With all of the revenge, patricide, and doomed attempts at heroism as one might expect from Greek mythology, David Vann retells the story of Jason and the Argonauts through the eyes of Medea in his new novel, Bright Air Black (250 pages; Black Cat/Grove). Medea is most commonly known for her fierce, self-sacrificial love for Jason, which borders on madness as she is driven to betray her family and abandon her home country to help him rise to power. In this retelling, Vann introduces us to a Medea that goes beyond just her supporting function within another hero’s journey, and who has her own dreams of conquest in mind as she sets sail on the Argo.
The novel begins moments after Medea decides to leave Colchis, her home, with Jason, and steps onto the Argo, where the most of the first half of the book is set. We see her as she is feeds the dismembered corpse of the brother she slaughtered into the sea, for her father, the king of Colchis, to trail after and collect. Although this opening may seem exceptionally horrifying, the reader soon learns Medea is rarely without blood on her hands. Early in her journey, it is revealed her motives for these incredible actions have nothing to do with her love for Jason, and everything to do with a hunger for power. It is not just Jason using Medea here, but Medea using Jason so as to get closer to ruling her own kingdom one day. As she sails on the Argo, she ponders the nature of god (with philosophical questions such as “How can we know when we’re worshipping a god and when we’re worshipping the sign of god?”), how stories of heroism get shaped by biases that obscure their darker, more realistic elements (about Jason: “The stories will reveal nothing about the real man who lived”), and how no one—despite status or title—is invincible.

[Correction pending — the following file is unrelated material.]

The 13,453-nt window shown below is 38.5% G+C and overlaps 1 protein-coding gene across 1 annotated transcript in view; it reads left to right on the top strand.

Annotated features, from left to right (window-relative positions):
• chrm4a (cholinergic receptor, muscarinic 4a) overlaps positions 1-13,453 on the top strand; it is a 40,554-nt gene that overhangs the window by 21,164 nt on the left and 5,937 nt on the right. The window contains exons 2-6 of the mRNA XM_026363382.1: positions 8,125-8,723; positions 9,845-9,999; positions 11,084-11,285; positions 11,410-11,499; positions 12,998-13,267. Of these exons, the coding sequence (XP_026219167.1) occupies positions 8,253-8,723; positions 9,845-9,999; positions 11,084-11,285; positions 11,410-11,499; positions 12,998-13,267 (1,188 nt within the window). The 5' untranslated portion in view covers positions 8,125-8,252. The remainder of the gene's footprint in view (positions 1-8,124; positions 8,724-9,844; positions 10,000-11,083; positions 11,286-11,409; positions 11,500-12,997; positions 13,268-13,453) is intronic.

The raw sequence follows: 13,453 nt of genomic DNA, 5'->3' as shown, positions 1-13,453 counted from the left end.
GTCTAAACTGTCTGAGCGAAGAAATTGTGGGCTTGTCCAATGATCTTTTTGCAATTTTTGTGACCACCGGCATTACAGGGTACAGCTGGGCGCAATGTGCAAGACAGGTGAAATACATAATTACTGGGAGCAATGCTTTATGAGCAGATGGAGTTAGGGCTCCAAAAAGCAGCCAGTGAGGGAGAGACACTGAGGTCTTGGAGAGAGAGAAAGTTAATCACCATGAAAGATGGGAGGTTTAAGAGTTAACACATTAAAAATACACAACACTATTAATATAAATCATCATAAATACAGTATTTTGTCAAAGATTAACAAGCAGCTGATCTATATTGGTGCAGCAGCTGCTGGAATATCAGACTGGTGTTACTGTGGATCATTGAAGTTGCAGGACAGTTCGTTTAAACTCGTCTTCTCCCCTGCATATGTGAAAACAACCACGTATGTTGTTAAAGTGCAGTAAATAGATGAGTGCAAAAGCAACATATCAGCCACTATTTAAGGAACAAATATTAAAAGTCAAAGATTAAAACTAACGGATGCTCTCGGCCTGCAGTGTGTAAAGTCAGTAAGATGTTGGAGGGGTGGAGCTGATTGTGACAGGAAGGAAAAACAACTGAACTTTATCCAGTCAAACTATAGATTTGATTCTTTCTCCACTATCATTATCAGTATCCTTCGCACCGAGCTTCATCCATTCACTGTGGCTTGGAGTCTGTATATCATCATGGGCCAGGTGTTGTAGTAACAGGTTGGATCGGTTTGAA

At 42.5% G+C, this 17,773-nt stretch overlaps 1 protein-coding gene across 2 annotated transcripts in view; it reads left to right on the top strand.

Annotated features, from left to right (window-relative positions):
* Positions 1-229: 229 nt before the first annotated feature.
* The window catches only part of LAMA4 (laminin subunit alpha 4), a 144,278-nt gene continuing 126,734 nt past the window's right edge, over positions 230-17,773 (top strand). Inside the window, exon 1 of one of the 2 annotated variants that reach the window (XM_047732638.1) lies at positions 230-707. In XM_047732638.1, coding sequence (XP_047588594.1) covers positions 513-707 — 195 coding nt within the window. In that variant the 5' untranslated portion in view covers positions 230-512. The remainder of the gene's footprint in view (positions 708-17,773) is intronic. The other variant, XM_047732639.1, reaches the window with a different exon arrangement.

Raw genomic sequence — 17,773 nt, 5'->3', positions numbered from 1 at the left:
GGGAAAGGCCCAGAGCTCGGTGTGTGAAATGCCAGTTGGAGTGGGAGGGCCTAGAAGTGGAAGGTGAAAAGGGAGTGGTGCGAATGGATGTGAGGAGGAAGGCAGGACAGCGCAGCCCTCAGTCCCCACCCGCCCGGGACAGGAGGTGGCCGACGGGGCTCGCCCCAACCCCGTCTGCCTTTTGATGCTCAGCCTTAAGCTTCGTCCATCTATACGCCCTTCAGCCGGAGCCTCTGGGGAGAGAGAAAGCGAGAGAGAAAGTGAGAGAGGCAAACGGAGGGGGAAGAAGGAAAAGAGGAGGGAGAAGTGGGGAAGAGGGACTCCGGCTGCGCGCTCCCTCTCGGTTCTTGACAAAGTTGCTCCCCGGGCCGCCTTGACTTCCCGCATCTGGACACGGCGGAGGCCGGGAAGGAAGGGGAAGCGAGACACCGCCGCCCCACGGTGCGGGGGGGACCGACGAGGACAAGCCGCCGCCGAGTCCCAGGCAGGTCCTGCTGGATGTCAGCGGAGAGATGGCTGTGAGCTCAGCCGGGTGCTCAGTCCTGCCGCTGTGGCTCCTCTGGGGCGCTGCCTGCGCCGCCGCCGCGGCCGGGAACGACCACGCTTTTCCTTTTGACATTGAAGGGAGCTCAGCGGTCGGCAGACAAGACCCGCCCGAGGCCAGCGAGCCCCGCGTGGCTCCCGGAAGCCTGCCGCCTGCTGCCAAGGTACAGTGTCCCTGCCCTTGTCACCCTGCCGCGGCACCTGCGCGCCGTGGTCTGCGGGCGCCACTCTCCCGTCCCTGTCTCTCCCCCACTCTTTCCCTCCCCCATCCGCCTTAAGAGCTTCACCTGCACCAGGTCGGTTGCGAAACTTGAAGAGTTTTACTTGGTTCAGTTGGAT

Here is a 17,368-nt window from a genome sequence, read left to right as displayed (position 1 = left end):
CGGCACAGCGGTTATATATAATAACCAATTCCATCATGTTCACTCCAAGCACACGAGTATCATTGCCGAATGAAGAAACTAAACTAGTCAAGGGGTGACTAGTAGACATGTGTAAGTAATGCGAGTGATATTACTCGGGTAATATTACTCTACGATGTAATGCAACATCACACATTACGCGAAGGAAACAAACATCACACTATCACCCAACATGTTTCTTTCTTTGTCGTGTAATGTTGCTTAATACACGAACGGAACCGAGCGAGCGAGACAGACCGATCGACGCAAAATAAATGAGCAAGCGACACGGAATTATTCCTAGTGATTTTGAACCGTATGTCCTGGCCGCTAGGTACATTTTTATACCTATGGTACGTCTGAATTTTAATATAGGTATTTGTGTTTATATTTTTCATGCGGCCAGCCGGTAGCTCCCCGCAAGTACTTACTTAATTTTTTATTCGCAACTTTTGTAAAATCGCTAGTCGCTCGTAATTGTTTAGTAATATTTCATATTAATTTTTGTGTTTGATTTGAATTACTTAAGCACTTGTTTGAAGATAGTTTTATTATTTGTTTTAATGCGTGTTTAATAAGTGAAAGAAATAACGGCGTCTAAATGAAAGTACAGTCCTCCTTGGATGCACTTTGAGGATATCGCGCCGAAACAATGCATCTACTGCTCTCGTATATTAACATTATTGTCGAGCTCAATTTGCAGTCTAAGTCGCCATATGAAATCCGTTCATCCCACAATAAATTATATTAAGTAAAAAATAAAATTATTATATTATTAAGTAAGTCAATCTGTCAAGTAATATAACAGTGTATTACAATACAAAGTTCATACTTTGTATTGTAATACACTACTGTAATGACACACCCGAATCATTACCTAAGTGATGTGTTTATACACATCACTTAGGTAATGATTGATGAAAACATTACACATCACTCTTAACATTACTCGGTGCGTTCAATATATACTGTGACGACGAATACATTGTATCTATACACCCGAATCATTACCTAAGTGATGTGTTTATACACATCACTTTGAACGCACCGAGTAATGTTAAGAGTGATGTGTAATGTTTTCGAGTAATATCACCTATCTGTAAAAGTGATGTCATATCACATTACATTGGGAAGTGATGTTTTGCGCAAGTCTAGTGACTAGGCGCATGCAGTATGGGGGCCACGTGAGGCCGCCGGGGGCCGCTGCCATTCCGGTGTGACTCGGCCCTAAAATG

After the Argo arrives at Ioclus and Jason delivers the Golden Fleece meant to secure his place on the throne, it quickly becomes apparent the king there had no intention of following through with his promise. Rather, Medea, Jason, and her two children are forced into slavery, leading us into the second part of the book, in which unfurls a series of increasingly doomed attempts by Medea—despite all obstacles and the creeping knowledge she is spiraling toward her downfall—to gain the control and freedom she had long dreamed about on the Argo.
As disturbing as her actions may be, it would be reductive to characterize Medea as simply power-mad or heartless. More than power, she wants the kind of freedom it is nearly impossible for women in her society to obtain, no matter their lineage or capabilities. Further, she wants to prove she is a force not to be underestimated. These desires alone set her up to become an outcast, something she even predicts as she reflects on how her story will be told to future generations: “It will be a different kind of story, a tale of a monster, a story of what is not human. Every king has bathed in blood, but that is told differently.”
In Bright Air Black, Vann captures all of the fascinating dark and magical elements of classic Greek mythology that have made it endure across time and cultures, but challenges us to empathize with Medea, to see her humanity despite the actions that will label her as a monster.